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Stem cell transplant

You might have a stem cell transplant as part of your treatment for non Hodgkin lymphoma (NHL). Find out more about this treatment.

What it is

A stem cell transplant allows you to have very high doses of chemotherapy. Sometimes you have this with radiotherapy. It aims to cure your cancer.  High dose treatment with a stem cell transplant can have a better chance of curing some types of NHL, or controlling them for a longer time, than standard chemotherapy.

What stem cells are

Bone marrow is the spongy substance inside your bones. It contains stem cells. Stem cells develop into red blood cells, white blood cells and platelets.

Collecting stem cells

Before you have high dose chemotherapy, a specialist nurse takes the stem cells from your blood. This is called a stem cell collection or stem cell harvest. They freeze and store the stem cells.

High dose treatment

You have high doses of chemotherapy drugs and radiotherapy to kill off any remaining NHL cells. But the treatment also damages your bone marrow, including the stem cells. This means you can't make any new blood cells.

Returning the stem cells

After the high dose chemotherapy, the nurse gives you back your stored stem cells through a drip (transfusion). Then you can make the blood cells you need again. This is called an autologous stem cell transplant. 

Why you have it

Your doctor might suggest a stem cell transplant if your NHL:

  • is in remission but is likely to come back
  • is in a second remission
  • has not responded to other treatment

Using stem cells from a donor

It is possible to have stem cells donated by a brother or sister. A transplant using donated stem cells is called an allogeneic stem cell transplant. Your brother or sister would have to have a blood test first to make sure their bone marrow is a match with yours.

Sometimes you could have stem cells from someone who is not related to you, but who has matching bone marrow. This is called a matched unrelated donor transplant. It is sometimes used if your lymphoma comes back after a transplant using your own stem cells. But allogeneic transplants have more side effects and complications, and are not suitable for everyone.

Collecting stem cells

The nurse might collect your stem cells after you have had a course of chemotherapy. This is because some of the stem cells move out of the bone marrow and into the blood at this time.

If you don't have enough stem cells, you might need to have injections of a drug called G-CSF. If stem cells are being collected from a donor, your donor will need to have this drug. It makes stem cells spill out from the bone marrow and into the blood.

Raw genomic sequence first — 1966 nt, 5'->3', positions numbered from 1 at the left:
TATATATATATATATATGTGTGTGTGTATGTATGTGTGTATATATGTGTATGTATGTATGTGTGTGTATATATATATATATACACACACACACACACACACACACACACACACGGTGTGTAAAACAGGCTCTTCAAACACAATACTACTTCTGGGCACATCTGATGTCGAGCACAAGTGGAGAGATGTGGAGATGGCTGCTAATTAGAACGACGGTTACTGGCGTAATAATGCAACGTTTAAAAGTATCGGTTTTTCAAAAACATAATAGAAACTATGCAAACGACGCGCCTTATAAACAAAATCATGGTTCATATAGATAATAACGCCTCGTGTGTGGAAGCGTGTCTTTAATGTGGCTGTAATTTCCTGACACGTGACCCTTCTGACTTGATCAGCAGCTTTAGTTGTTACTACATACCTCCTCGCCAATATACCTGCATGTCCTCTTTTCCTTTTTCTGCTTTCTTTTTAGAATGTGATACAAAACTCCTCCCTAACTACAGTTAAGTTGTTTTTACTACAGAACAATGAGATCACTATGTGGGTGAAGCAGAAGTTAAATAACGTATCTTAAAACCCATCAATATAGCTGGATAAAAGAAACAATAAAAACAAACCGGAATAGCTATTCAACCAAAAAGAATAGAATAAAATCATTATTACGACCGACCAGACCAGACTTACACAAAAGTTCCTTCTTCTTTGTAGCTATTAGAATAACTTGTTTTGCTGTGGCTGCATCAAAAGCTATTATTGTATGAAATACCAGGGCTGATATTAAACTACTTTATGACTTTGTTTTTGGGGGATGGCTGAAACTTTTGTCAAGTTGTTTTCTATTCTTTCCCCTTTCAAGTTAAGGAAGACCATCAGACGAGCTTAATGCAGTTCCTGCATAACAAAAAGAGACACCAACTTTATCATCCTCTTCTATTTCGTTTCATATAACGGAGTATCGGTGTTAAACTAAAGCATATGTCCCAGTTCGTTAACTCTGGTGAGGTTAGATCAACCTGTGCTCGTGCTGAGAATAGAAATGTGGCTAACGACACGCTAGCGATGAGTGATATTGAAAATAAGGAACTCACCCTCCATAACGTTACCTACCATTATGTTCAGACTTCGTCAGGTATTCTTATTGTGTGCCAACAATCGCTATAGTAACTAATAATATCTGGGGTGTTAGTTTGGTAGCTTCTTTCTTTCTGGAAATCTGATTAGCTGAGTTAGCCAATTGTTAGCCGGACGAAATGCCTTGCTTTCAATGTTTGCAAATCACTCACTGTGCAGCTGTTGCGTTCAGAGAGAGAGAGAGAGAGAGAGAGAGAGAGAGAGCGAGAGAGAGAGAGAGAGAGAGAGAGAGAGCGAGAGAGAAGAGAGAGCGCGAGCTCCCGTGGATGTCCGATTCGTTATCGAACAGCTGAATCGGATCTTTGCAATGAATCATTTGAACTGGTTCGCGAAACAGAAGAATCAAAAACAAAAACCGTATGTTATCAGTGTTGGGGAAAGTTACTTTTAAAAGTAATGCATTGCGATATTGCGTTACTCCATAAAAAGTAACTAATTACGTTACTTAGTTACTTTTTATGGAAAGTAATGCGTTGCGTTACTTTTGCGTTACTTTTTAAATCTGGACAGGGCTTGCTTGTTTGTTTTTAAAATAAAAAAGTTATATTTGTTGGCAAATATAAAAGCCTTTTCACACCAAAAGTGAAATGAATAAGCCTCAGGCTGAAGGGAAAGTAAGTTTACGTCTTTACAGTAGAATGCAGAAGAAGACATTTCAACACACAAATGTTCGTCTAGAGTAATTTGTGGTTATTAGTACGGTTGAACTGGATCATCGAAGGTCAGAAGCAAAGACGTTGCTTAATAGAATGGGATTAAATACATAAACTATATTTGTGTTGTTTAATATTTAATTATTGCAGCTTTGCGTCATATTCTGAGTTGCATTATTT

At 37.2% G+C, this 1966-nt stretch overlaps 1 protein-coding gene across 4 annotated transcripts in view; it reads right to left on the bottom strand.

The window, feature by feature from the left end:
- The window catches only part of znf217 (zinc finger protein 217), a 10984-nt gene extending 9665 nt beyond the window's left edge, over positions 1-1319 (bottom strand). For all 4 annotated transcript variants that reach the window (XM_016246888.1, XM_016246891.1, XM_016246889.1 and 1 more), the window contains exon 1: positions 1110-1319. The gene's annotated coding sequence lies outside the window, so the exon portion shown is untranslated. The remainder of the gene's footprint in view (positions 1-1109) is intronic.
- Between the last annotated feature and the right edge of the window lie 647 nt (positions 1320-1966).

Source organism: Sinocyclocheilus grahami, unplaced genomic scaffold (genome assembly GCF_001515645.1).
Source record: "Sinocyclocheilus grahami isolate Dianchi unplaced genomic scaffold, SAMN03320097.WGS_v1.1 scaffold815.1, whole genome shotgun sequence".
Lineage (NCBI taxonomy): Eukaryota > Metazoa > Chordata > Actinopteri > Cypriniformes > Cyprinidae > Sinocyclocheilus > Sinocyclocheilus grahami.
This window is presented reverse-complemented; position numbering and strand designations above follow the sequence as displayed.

You have the G-CSF injections for up to 10 days. You have blood tests to check the level of stem cells in your bloodstream. When there are enough, your stem cells are collected.

What happens

The nurse often needs to collect your cells for 2 or sometimes 3 days in a row to get enough. Collecting the stem cells takes 3 or 4 hours each time.

You lie down on a couch. The nurse puts a drip into each of your arms and attaches the drip to a machine. Your blood passes out of one drip, through the machine and back into your body through the other drip. The machine filters the stem cells out of your blood.

The stem cells are frozen until you are ready to have them back. You have them back after you finish your high dose chemotherapy treatment.

Clinical trials

Taking part in a clinical trial helps researchers improve treatment for non Hodgkin lymphoma.

For more information about having a stem cell transplant, you can call the Cancer Research nurses on 0808 800 4040. The lines are open 9am to 5pm, Monday to Friday.
Last reviewed: 
15 Sep 2014
  • Non-Hodgkin’s lymphoma: diagnosis and management of non-Hodgkin’s lymphoma 
    (Draft scope for consultation 8 November–5 December 2013)
    National Institute for Health and Care Excellence
     

  • Guidelines for selection and HLA matching of related, adult unrelated donors, and umbilical cord units for haematopoietic progenitor cell transplantation
    British Society of Blood and Marrow Transplantation, 2012

  • Hematopoietic SCT in Europe: data and trends in 2011
    JR Passweg and others
    Bone Marrow Transplant, 2013. Volume 48, Issue 9

  • Using NHS Cord Blood Bank
    NHS blood and transplant. Accessed August 2015

  • UK Stem Cell Strategic Forum Report
    NHS Blood and Transplant, 2010

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